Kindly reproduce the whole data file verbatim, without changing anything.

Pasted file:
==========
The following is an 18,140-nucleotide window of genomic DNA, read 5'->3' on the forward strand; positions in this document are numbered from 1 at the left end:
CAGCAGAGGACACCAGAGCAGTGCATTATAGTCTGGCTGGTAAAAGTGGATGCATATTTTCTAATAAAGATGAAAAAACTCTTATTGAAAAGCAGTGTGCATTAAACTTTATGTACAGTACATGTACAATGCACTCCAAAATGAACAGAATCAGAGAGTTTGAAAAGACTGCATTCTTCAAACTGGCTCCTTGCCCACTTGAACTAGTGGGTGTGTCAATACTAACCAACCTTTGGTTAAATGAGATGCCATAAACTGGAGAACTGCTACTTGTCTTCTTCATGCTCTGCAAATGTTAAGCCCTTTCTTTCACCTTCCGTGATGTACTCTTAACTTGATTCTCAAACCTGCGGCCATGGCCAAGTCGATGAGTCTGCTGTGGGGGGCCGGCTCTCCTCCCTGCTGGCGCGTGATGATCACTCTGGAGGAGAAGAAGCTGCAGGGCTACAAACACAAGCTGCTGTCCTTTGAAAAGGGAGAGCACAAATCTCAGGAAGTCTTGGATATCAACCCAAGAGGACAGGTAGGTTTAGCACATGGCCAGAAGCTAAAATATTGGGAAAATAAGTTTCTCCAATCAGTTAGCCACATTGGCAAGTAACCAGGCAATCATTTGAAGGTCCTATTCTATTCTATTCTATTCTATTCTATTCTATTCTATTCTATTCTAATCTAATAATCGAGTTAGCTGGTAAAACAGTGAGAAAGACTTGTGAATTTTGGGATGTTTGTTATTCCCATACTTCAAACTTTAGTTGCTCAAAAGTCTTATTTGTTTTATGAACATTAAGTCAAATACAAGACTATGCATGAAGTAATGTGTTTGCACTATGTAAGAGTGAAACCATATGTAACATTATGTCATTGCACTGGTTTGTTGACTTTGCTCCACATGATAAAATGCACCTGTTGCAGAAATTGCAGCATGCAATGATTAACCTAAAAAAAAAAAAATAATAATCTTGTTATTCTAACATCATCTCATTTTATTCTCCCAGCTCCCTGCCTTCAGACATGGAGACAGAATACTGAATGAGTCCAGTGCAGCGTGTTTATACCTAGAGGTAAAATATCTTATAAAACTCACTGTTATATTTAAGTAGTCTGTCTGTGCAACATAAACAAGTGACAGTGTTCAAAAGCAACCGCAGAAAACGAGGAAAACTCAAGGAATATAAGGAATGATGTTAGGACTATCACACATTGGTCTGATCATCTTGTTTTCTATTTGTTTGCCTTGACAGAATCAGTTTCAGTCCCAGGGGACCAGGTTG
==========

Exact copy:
The following is an 18,140-nucleotide window of genomic DNA, read 5'->3' on the forward strand; positions in this document are numbered from 1 at the left end:
CAGCAGAGGACACCAGAGCAGTGCATTATAGTCTGGCTGGTAAAAGTGGATGCATATTTTCTAATAAAGATGAAAAAACTCTTATTGAAAAGCAGTGTGCATTAAACTTTATGTACAGTACATGTACAATGCACTCCAAAATGAACAGAATCAGAGAGTTTGAAAAGACTGCATTCTTCAAACTGGCTCCTTGCCCACTTGAACTAGTGGGTGTGTCAATACTAACCAACCTTTGGTTAAATGAGATGCCATAAACTGGAGAACTGCTACTTGTCTTCTTCATGCTCTGCAAATGTTAAGCCCTTTCTTTCACCTTCCGTGATGTACTCTTAACTTGATTCTCAAACCTGCGGCCATGGCCAAGTCGATGAGTCTGCTGTGGGGGGCCGGCTCTCCTCCCTGCTGGCGCGTGATGATCACTCTGGAGGAGAAGAAGCTGCAGGGCTACAAACACAAGCTGCTGTCCTTTGAAAAGGGAGAGCACAAATCTCAGGAAGTCTTGGATATCAACCCAAGAGGACAGGTAGGTTTAGCACATGGCCAGAAGCTAAAATATTGGGAAAATAAGTTTCTCCAATCAGTTAGCCACATTGGCAAGTAACCAGGCAATCATTTGAAGGTCCTATTCTATTCTATTCTATTCTATTCTATTCTATTCTATTCTATTCTAATCTAATAATCGAGTTAGCTGGTAAAACAGTGAGAAAGACTTGTGAATTTTGGGATGTTTGTTATTCCCATACTTCAAACTTTAGTTGCTCAAAAGTCTTATTTGTTTTATGAACATTAAGTCAAATACAAGACTATGCATGAAGTAATGTGTTTGCACTATGTAAGAGTGAAACCATATGTAACATTATGTCATTGCACTGGTTTGTTGACTTTGCTCCACATGATAAAATGCACCTGTTGCAGAAATTGCAGCATGCAATGATTAACCTAAAAAAAAAAAAATAATAATCTTGTTATTCTAACATCATCTCATTTTATTCTCCCAGCTCCCTGCCTTCAGACATGGAGACAGAATACTGAATGAGTCCAGTGCAGCGTGTTTATACCTAGAGGTAAAATATCTTATAAAACTCACTGTTATATTTAAGTAGTCTGTCTGTGCAACATAAACAAGTGACAGTGTTCAAAAGCAACCGCAGAAAACGAGGAAAACTCAAGGAATATAAGGAATGATGTTAGGACTATCACACATTGGTCTGATCATCTTGTTTTCTATTTGTTTGCCTTGACAGAATCAGTTTCAGTCCCAGGGGACCAGGTTG